Directed by “Master of None” co-creator Alan Yang, the video even features a remake of the opening to the NBC sitcom — but using the song “Friends” by Whodini.
Comedian Jerrod Carmichael (“The Carmichael Show”) plays Ross. Issa Rae of HBO’s “Insecure” plays Rachel. Lil Rel Howery (“Get Out”) plays Joey. Lakeith Stanfield (“Atlanta”) plays Chandler. Tessa Thompson (“Creed”) plays Monica. Tiffany Haddish (“Girls Trip”) plays Phoebe.
The actors are wearing almost exactly the same clothing as the characters in the 1996 “Friends” episode. The set looks the same. The shots are the same. When the cast takes a break, Carmichael chats with comedian Hannibal Buress offstage, who tells him what they’re shooting is “garbage and “it’s just episodes of ‘Seinfeld’ but with black people.”
“It’s ‘Friends,'” Carmichael interjects, but Buress cuts him off: “Who asked for that?”
“When they asked me to do it, I was like, all right, this is something subversive, something that would turn the culture on its head,” Carmichael says.
“Well, you did a good job of subverting good comedy,” Buress says. “You gonna do black ‘Full House’ next? ‘Family Ties?’ Why stop there? ‘Home Improvement?’”
When Carmichael asks Buress what he’s up to these days, Buress says he just booked a part in “Pirates of the Caribbean Cruise Line” to play “a parrot with a bad attitude but he has a heart of gold. It’s terrible, but it’s way better than this s‑‑‑.”
Aside from Carmichael being the one to have this exchange — his critically acclaimed real-life show was canceled by NBC this year, with executives saying that “it was hard to find a stable audience” — the choice to remake “Friends” with an all-black cast is particularly poignant.
Many viewed the popular NBC comedy as essentially a white version of Fox’s “Living Single,” which premiered a year before “Friends” and is about six friends in New York City — who happened to be black.
“We knew we had already been doing that,” Queen Latifah, star of the sitcom, said earlier this year. “It was one of those things where there was a guy called Warren Littlefield, who used to run NBC, and they asked him, ‘When all the new shows came out, if there was any show you could have, which one would it be?’ And he said ‘Living Single.’ And then he created ‘Friends.’ But ‘Friends’ was so good it wasn’t like we hated on it or anything.”
“Friends,” which debuted in 1994, became a cultural phenomenon and earned the network and its stars incredible amounts of money. At the time, the creator and stars of “Living Single” said their sitcom wasn’t getting the same promotional push that “Friends” was receiving. “You can’t deny the basic similarities between the two shows. And ‘Living Single’ was on the air first,” creator and executive producer Yvette Lee Bowser told the Los Angeles Times in 1996.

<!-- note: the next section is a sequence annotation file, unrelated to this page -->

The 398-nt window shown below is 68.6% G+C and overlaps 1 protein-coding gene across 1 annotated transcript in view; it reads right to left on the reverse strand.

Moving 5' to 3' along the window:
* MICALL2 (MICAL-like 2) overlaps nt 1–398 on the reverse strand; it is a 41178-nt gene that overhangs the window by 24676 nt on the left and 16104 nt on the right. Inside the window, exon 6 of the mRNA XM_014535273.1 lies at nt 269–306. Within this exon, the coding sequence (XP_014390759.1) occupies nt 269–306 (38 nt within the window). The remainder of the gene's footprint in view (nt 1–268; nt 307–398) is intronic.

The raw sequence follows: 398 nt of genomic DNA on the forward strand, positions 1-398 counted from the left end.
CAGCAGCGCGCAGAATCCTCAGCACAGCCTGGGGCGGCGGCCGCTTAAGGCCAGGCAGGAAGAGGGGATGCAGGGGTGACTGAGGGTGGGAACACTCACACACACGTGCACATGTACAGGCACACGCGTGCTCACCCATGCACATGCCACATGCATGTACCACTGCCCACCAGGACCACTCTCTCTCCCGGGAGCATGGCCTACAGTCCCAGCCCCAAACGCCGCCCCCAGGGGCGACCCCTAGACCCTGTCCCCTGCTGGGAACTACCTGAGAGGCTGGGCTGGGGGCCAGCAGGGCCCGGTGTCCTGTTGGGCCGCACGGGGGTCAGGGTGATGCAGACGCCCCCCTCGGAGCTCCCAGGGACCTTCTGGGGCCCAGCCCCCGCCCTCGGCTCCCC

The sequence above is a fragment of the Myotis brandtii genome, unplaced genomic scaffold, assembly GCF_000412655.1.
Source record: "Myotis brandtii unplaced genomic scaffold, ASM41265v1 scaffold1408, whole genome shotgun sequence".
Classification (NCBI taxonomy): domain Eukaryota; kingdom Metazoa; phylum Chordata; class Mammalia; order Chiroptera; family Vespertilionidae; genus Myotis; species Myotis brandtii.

The L.A. Times story continued:
“It’s disappointing that we have never gotten that kind of push that ‘Friends’ has had,” said Bowser, one of the television industry’s few black female producers. “I have issues with the studio and the network over the promotion of this show.”Bowser and her four actresses said they are not putting down “Friends” and that they find it to be a quality show. “When I watch it, I laugh,” Coles said. “It’s very well done.” They simply believe that if “Living Single” were given a similar sort of push, it would be doing better in the ratings.
The stars of “Living Single” told the newspaper that they had found ways to laugh about being in the shadow, but Freeman joked, “the minute they start referring to us as ‘Black Friends,’ that’s when I’ll go off. It’s better to call them the ‘White Living Single.’”
In the Jay-Z music video, the cast returns to the set and continues acting out scenes from “Friends,” but Carmichael is clearly shaken. The camera shows him out of the moment as Howery, Stanfield, Thompson and Haddish recite their lines. But when Rae reenters the scene, she has a serious, knowing look on her face and signals to Carmichael to be quiet. She leads him off the set, and, finally, we hear Jay-Z rapping: “We stuck in La La Land/Even when we win, we gon’ lose.”
That line, and the song’s title, is an allusion to the unprecedented Oscars flub, in which “La La Land” was mistakenly named the winner of best picture earlier this year rather than the actual winner, “Moonlight.” The mix-up, some argued, distracted from what should have been the “Moonlight” cast and crew’s moment.
The song then jumps from the intro chorus to the last verse, with Jay-Z rapping, “Y’all n‑‑‑‑‑s still signin’ deals? Still? After all they done stole, for real? After what they done to our Lauryn Hill?” — referencing the singer’s legal battles.
Carmichael walks off the set and sits on a park bench, reminiscent of a scene in “La La Land,” and stares up at the full moon. The song fades and the audio of that Oscars flub plays: Warren Beatty says, “And the Academy Award for best pictures goes to,” then Faye Dunaway proclaims, “La La Land!” The audience applauds.